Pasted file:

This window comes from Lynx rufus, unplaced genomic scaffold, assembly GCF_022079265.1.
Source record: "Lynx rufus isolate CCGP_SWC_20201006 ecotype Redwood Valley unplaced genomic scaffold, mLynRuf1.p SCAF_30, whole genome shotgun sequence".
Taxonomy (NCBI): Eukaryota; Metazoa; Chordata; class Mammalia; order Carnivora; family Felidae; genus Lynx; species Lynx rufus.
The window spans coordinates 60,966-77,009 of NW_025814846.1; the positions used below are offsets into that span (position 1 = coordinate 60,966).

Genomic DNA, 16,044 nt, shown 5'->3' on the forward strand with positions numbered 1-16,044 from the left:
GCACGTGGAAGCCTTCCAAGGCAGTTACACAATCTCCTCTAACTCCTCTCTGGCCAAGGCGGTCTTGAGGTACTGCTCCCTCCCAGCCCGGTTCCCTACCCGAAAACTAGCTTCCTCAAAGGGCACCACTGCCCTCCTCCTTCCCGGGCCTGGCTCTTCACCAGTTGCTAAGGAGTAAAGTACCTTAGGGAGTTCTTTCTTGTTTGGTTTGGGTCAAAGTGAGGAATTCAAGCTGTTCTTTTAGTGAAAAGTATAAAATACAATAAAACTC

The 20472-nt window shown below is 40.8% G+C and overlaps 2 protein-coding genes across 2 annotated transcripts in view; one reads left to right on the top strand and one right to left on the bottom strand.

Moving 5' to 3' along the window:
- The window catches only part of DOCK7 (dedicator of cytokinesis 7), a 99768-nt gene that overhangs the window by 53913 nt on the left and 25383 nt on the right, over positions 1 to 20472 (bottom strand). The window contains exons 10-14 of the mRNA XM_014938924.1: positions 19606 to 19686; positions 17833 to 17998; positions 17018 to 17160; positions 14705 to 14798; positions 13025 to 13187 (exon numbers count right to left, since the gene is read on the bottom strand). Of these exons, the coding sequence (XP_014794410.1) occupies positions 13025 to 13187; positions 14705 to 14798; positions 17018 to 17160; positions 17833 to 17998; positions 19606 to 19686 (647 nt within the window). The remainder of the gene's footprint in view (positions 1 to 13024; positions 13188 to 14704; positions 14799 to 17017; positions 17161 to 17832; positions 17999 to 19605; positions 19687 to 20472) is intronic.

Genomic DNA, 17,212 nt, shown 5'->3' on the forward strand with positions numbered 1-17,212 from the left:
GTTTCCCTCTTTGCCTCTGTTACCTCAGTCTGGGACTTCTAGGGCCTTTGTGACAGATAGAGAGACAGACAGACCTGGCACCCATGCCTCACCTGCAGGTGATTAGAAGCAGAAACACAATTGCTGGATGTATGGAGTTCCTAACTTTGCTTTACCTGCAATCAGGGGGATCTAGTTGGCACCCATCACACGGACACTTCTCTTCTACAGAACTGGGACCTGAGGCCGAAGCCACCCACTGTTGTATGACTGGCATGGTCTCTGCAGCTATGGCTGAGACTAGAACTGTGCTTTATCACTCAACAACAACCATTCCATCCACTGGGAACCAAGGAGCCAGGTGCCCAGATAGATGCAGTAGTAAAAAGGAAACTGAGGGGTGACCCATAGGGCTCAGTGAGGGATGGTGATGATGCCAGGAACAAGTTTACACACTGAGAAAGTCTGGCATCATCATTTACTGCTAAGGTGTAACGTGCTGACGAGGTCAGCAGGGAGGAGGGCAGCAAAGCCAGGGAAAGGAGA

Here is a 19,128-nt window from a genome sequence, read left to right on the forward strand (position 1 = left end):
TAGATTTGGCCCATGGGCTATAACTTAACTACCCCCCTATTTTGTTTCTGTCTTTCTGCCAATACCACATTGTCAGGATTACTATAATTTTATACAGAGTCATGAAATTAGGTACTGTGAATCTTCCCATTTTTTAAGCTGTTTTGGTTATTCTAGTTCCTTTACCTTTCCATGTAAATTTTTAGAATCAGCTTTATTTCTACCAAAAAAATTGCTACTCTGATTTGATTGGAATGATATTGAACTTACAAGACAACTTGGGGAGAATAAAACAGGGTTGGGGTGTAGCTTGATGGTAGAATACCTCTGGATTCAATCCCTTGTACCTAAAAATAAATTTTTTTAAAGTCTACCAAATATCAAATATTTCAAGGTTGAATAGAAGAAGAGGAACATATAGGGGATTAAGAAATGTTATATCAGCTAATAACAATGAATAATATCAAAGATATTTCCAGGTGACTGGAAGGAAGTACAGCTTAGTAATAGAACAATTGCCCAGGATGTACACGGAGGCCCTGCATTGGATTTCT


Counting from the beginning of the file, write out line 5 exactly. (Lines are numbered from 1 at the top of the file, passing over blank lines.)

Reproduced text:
Genomic DNA, 16,044 nt, shown 5'->3' on the forward strand with positions numbered 1-16,044 from the left: